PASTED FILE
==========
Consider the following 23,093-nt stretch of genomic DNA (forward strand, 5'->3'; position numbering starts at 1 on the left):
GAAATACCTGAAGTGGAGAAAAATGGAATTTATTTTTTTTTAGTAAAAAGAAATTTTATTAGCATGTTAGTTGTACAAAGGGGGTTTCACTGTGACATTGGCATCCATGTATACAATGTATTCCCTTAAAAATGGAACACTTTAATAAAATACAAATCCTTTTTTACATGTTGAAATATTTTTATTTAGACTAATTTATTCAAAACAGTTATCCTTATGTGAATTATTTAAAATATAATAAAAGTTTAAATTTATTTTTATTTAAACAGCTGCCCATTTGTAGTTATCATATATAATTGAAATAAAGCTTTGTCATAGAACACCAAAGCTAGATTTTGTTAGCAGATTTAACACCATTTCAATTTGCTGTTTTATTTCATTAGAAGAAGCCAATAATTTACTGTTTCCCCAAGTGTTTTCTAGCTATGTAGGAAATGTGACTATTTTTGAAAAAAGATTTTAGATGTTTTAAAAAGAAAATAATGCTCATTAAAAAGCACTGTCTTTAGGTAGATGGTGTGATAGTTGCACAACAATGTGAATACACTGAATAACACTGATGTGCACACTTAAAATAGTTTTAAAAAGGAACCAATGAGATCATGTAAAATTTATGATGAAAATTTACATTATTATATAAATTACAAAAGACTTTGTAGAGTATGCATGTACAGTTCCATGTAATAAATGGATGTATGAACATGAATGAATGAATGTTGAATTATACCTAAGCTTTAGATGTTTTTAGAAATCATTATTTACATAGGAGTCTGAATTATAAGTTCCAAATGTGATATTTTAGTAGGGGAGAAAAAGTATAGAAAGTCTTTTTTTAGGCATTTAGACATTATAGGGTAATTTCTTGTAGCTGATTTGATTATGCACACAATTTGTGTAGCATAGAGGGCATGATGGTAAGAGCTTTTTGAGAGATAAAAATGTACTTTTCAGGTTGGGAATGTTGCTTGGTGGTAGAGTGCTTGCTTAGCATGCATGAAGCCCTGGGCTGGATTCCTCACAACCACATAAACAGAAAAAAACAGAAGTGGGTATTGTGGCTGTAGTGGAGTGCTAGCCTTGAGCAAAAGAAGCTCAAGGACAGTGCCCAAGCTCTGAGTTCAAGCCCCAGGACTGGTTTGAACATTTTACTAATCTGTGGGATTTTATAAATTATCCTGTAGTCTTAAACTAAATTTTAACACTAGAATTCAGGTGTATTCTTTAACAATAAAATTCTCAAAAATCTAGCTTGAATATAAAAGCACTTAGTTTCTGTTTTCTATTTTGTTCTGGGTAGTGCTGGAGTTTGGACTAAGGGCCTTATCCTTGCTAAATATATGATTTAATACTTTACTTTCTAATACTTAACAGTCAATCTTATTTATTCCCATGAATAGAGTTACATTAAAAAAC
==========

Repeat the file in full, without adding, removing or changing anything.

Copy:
Consider the following 23,093-nt stretch of genomic DNA (forward strand, 5'->3'; position numbering starts at 1 on the left):
GAAATACCTGAAGTGGAGAAAAATGGAATTTATTTTTTTTTAGTAAAAAGAAATTTTATTAGCATGTTAGTTGTACAAAGGGGGTTTCACTGTGACATTGGCATCCATGTATACAATGTATTCCCTTAAAAATGGAACACTTTAATAAAATACAAATCCTTTTTTACATGTTGAAATATTTTTATTTAGACTAATTTATTCAAAACAGTTATCCTTATGTGAATTATTTAAAATATAATAAAAGTTTAAATTTATTTTTATTTAAACAGCTGCCCATTTGTAGTTATCATATATAATTGAAATAAAGCTTTGTCATAGAACACCAAAGCTAGATTTTGTTAGCAGATTTAACACCATTTCAATTTGCTGTTTTATTTCATTAGAAGAAGCCAATAATTTACTGTTTCCCCAAGTGTTTTCTAGCTATGTAGGAAATGTGACTATTTTTGAAAAAAGATTTTAGATGTTTTAAAAAGAAAATAATGCTCATTAAAAAGCACTGTCTTTAGGTAGATGGTGTGATAGTTGCACAACAATGTGAATACACTGAATAACACTGATGTGCACACTTAAAATAGTTTTAAAAAGGAACCAATGAGATCATGTAAAATTTATGATGAAAATTTACATTATTATATAAATTACAAAAGACTTTGTAGAGTATGCATGTACAGTTCCATGTAATAAATGGATGTATGAACATGAATGAATGAATGTTGAATTATACCTAAGCTTTAGATGTTTTTAGAAATCATTATTTACATAGGAGTCTGAATTATAAGTTCCAAATGTGATATTTTAGTAGGGGAGAAAAAGTATAGAAAGTCTTTTTTTAGGCATTTAGACATTATAGGGTAATTTCTTGTAGCTGATTTGATTATGCACACAATTTGTGTAGCATAGAGGGCATGATGGTAAGAGCTTTTTGAGAGATAAAAATGTACTTTTCAGGTTGGGAATGTTGCTTGGTGGTAGAGTGCTTGCTTAGCATGCATGAAGCCCTGGGCTGGATTCCTCACAACCACATAAACAGAAAAAAACAGAAGTGGGTATTGTGGCTGTAGTGGAGTGCTAGCCTTGAGCAAAAGAAGCTCAAGGACAGTGCCCAAGCTCTGAGTTCAAGCCCCAGGACTGGTTTGAACATTTTACTAATCTGTGGGATTTTATAAATTATCCTGTAGTCTTAAACTAAATTTTAACACTAGAATTCAGGTGTATTCTTTAACAATAAAATTCTCAAAAATCTAGCTTGAATATAAAAGCACTTAGTTTCTGTTTTCTATTTTGTTCTGGGTAGTGCTGGAGTTTGGACTAAGGGCCTTATCCTTGCTAAATATATGATTTAATACTTTACTTTCTAATACTTAACAGTCAATCTTATTTATTCCCATGAATAGAGTTACATTAAAAAAC